The penumbra can first touch the surface during local twilight.

But their model does not have a penumbra of the proper size, because they have not modeled the Sun correctly. They say this doesn't matter, but it does. The real penumbra covered a large area. If they insist the duration was 5 hours they have to show a penumbra of the proper scale size.


If you define the total duration as starting when the umbra first touches the surface of the Earth and ending when the umbra leaves the surface of the Earth, the duration would be 3 hours and 13 minutes. Their model is more capable of showing this situation, but only roughly.

The umbra would first touch the surface of the Earth at local sunrise.

Summing up:

-The penumbra scenario would define the eclipse duration as 5 hours, 17 minutes.
-This scenario requires a properly to scale penumbra.
-They don't explicitly define the shadow in terms of umbra or penumbra.
-They don't have a properly modeled Sun and the Moon's shadow is sloppy, lacking a to scale penumbra.
-Despite this deficiency, they chose to define the eclipse duration as 5 hours.
-The scenario they are presenting is more in line with the umbra defined duration of 3 hours, 13 minutes, but this is only roughly possible to do.
-While presenting something like the umbra scenario, they go on to make a serious error in the umbra scenario. Somehow they think the Moon's shadow (umbra?) could first touch the daylight side of the Earth at 10:55 in the morning, local time, just jumping over everything to the west.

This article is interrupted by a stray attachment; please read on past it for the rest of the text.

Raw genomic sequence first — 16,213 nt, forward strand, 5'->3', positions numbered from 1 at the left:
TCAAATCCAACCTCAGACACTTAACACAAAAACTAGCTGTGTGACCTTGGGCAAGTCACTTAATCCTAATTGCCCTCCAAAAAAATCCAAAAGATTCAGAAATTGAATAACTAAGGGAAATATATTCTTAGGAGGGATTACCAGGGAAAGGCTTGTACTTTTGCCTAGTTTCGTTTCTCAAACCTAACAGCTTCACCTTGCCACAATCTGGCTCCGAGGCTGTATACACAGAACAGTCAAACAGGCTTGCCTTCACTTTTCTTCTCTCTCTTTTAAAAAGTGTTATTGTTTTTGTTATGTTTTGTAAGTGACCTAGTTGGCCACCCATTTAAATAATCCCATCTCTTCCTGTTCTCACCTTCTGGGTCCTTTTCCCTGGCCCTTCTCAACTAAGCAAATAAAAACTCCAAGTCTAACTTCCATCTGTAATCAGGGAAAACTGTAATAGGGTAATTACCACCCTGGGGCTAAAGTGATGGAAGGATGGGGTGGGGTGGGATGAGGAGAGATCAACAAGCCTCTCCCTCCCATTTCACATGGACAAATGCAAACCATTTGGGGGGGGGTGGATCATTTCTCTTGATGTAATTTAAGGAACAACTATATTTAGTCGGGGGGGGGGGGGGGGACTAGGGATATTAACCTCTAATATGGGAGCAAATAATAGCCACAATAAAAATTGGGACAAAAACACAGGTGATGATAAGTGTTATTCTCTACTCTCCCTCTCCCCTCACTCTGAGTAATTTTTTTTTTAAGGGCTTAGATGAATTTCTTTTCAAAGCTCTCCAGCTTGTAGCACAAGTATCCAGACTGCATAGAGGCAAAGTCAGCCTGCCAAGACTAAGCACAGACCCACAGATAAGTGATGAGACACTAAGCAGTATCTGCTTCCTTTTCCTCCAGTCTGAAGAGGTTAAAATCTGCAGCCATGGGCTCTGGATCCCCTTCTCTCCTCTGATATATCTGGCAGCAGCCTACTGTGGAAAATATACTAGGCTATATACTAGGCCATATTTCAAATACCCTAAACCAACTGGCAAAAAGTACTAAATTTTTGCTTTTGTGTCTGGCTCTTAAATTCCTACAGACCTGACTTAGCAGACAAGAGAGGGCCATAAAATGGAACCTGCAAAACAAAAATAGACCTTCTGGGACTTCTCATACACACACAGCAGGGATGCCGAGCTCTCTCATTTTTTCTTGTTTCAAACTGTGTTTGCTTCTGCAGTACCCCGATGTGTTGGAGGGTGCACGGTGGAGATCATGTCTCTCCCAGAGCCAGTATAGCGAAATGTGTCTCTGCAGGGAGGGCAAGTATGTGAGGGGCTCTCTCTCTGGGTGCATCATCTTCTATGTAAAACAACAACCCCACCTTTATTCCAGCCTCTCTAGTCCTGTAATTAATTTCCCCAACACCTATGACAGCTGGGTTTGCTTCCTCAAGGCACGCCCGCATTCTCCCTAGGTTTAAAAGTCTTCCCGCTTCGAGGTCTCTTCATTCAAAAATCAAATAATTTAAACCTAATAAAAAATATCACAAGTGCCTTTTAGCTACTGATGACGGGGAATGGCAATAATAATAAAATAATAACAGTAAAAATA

-Compounded errors make their conclusion meaningless.

(Why did you start your sentence with the word no? It sounds as if you're disagreeing with me.)
 
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Mendel

Senior Member.
The penumbra can first touch the surface during local twilight.
That is, at the very least, misleading?
https://en.m.wikipedia.org/wiki/Twilight (I forgot this was a book!)
At this point, the sun looks like someone took a sliver of a bit out of it:
image.jpeg(Lindsay Blum,
https://skyandtelescope.org/online-gallery/2017-total-solar-eclipse-phases-to-totality/ )
It can only look like that if you can see the sun at least peek above the horizon, since moon "bites" into the "leading edge" of the sun.
https://en.m.wikipedia.org/wiki/Sunrise
So, like the umbra, the penumbra meets the Earth at local sunrise.

Your statement is technically not wrong, because at the time, the places west of the meeting point are in twilight, but the meeting point itself is experiencing sunrise.
-They don't have a properly modeled Sun and the Moon's shadow is sloppy, lacking a to scale penumbra.
And lacking a to scale umbra! Their umbra looks almost as big as their moon model. DelboY's model has a much smaller umbra, but its exact extent is hard to make out unless you are in an observer position on the ground.
image.gif
(Why did you start your sentence with the word no? It sounds as if you're disagreeing with me.)